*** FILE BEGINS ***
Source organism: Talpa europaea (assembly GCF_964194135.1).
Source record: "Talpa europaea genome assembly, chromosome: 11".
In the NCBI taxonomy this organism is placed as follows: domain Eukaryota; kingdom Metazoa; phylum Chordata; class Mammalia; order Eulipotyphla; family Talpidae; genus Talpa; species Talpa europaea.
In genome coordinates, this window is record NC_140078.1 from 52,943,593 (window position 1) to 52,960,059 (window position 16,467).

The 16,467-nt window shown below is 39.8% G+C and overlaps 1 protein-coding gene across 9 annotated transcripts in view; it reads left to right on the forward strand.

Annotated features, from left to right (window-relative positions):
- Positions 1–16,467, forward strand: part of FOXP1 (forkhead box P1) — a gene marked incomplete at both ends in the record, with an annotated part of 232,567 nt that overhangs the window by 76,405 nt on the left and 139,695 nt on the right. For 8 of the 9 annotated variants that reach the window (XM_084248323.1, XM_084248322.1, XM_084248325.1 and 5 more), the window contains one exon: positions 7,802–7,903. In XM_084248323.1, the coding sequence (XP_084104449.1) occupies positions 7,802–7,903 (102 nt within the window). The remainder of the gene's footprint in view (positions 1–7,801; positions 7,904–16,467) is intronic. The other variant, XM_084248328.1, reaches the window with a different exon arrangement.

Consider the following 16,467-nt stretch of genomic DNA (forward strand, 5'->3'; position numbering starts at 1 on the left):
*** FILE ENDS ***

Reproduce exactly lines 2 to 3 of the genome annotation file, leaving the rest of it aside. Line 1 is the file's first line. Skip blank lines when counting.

Source record: "Talpa europaea genome assembly, chromosome: 11".
In the NCBI taxonomy this organism is placed as follows: domain Eukaryota; kingdom Metazoa; phylum Chordata; class Mammalia; order Eulipotyphla; family Talpidae; genus Talpa; species Talpa europaea.